Conrad Yama Fujito
Josh Mostel Frank
Garry Goodrow Nervous Man

Technical Credits
Bob Rafelson Director,Producer,Screenwriter
Steve Blauner Producer
Jacob Brackman Screenwriter
Laszlo Kovacs Cinematographer
John F. Link Editor
Tom Overton Sound/Sound Designer
Toby Carr Rafelson Art Director
Tony Scarano Costumes/Costume Designer
Harold Schneider Producer
Tim Zinnemann Asst. Director

Scene Index

Side #1 -- Widescreen
0. Scene Selections
1. Start [10:23]
2. Home With Grandfather [2:51]
3. Welcoming Committee [1:52]
4. In Jail [1:44]
5. Waiting For Lewis [5:24]
6. Essex Carlton [2:20]
7. Dinner With David [2:38]
8. Jason's Little Island [3:52]
9. Exercise Problem [1:52]
10. Jessica's News [2:49]
11. Holding Deal Together [2:43]
12. Sally's Lament [3:03]
13. Bathroom Soliloquy [3:40]
14. Something For Nothing [7:39]
15. Miss Hawaii [5:27]
16. Starn's Restaurant [3:17]
17. Depression & Suspicion [6:15]
18. Bonfire [1:40]
19. Passing The Torch [2:06]
20. Symbolic Destruction [3:17]
21. Package Deal [3:12]
22. Home Alone [3:09]
23. Pickup & Delivery [:32]
24. Dirty Double-Crosser [:42]
25. With Lewis [3:06]
26. Packing [4:51]
27. Headline Material [5:00]
28. Back On The Air [1:55]
Side #2 -- Standard
0. Scene Selections
1. Start [10:23]
2. Home With Grandfather [2:51]
3. Welcoming Committee [1:52]
4. In Jail [1:44]
5. Waiting For Lewis [5:24]
6. Essex Carlton [2:20]
7. Dinner With David [2:38]
8. Jason's Little Island [3:52]
9. Exercise Problem [1:52]
10. Jessica's News [2:49]
11. Holding Deal Together [2:43]
12. Sally's Lament [3:03]
13. Bathroom Soliloquy [3:40]
14. Something For Nothing [7:39]
15. Miss Hawaii [5:27]
16. Starn's Restaurant [3:17]
17. Depression & Suspicion [6:15]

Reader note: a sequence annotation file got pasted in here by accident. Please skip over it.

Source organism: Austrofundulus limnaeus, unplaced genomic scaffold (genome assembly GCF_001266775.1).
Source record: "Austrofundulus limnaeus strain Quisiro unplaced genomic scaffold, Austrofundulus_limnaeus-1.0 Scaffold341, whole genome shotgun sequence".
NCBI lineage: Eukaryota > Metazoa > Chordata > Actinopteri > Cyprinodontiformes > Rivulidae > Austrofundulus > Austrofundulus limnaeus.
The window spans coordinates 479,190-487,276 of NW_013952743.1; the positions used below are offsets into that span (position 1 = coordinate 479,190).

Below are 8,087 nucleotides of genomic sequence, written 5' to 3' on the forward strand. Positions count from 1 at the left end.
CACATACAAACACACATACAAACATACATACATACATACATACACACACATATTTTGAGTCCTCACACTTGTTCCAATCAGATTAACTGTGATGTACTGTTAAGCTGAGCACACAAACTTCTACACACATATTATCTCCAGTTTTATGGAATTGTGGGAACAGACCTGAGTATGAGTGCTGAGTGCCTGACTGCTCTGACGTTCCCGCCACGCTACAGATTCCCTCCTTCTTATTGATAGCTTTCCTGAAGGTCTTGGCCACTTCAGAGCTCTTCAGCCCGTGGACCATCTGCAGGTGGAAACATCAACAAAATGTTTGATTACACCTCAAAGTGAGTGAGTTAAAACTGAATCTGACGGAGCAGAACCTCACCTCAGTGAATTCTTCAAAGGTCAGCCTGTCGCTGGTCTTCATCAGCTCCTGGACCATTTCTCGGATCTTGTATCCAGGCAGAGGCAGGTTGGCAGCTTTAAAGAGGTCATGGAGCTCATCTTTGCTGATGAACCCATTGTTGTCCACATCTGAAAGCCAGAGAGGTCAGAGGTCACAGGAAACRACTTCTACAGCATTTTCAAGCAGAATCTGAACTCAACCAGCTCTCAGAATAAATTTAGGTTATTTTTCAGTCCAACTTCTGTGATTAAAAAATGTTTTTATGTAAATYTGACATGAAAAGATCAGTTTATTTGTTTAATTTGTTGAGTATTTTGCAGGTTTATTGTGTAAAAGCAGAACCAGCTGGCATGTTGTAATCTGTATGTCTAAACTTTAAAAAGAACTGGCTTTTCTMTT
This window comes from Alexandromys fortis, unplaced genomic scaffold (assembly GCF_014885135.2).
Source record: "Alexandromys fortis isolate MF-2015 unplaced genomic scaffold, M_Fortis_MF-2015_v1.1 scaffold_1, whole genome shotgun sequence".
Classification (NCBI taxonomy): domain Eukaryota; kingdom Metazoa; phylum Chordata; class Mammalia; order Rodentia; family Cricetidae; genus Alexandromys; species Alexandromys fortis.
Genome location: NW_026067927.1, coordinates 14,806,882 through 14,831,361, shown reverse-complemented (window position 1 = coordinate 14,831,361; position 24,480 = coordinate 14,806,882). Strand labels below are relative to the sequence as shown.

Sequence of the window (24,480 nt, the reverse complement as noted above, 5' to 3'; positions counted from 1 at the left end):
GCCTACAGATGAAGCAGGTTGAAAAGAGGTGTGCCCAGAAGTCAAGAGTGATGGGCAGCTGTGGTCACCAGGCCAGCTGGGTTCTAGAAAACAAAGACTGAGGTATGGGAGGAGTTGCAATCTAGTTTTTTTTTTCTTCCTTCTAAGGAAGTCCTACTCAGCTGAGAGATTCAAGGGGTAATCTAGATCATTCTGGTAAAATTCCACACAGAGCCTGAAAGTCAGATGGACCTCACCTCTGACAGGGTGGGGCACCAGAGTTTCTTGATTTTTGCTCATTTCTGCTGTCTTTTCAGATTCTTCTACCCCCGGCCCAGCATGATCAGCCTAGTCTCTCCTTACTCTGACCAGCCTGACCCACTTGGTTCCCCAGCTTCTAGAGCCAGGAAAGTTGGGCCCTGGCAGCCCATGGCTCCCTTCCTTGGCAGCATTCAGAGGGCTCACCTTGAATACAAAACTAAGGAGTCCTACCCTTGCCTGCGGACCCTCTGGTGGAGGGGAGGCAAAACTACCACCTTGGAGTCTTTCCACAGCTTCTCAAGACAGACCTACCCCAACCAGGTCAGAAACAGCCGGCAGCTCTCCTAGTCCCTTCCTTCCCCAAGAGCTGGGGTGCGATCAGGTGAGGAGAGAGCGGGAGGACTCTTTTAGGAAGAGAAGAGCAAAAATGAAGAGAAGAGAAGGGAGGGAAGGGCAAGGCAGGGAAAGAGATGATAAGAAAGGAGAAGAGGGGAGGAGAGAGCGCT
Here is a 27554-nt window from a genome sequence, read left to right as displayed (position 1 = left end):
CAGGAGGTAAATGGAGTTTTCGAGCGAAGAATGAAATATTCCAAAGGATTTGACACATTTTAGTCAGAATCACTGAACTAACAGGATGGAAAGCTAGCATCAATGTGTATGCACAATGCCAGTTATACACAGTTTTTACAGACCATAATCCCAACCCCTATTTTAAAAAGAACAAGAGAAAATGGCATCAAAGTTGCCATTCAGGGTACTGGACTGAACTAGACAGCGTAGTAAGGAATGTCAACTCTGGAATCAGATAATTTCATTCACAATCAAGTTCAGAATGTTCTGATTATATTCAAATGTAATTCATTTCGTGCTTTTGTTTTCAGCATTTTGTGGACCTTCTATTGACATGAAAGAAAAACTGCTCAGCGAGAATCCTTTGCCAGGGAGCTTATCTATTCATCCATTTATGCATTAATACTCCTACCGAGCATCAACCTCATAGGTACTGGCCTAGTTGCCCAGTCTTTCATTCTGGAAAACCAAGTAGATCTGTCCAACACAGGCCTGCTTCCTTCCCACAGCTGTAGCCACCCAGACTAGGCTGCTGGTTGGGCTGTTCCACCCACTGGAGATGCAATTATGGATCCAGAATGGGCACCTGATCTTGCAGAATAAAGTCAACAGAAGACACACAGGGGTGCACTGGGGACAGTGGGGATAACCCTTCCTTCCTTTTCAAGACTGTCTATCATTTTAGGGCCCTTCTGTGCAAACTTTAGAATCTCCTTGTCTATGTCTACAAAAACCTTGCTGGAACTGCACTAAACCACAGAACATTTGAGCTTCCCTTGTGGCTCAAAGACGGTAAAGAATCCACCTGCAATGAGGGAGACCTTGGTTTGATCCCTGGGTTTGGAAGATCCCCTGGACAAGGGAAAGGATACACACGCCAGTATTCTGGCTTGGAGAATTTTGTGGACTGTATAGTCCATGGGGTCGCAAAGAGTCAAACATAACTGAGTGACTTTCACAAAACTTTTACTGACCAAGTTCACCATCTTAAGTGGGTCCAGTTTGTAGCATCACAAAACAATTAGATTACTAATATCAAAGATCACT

18. Bonfire [1:40]
19. Passing The Torch [2:06]
20. Symbolic Destruction [3:17]
21. Package Deal [3:12]
22. Home Alone [3:09]
23. Pickup & Delivery [:32]
24. Dirty Double-Crosser [:42]
25. With Lewis [3:06]
26. Packing [4:51]
27. Headline Material [5:00]
28. Back On The Air [1:55]

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The King of Marvin Gardens 3 out of 5 based on 0 ratings. 2 reviews.
Guest More than 1 year ago
I remember seeing this film as a kid and thinking to myself, maybe when I'm older I'll understand the signifigance of this movie. But 29 years later I'm even more confused as to why this film was made. 'King of Marvin Gardens' took me a record- breaking four sittings to watch because I kept falling asleep. Don't get me wrong. I appreciate a thoughtful, well-written, well-acted human interest story--but where was the human interest in this flick?? Why am I supposed to be interested in these characters?? Interesting characters don't have to be nice and heroic, but they certainly have to be compelling! I think after the tremendous success of 'Five Easy Pieces' (deservedly so), that genre of anti-story must have been all the vogue in cinema during the mid-1970s. With the exception of the last 10 minutes you have an absolutely flatliner of a film here. Movies of that period, like 'Fat City' and 'Scarecrow' do a much more effective job of conveying the dire banality of real life. Although the packaging and presentation for the 'King of Marvin Garden' DVD was flawless.
Anonymous More than 1 year ago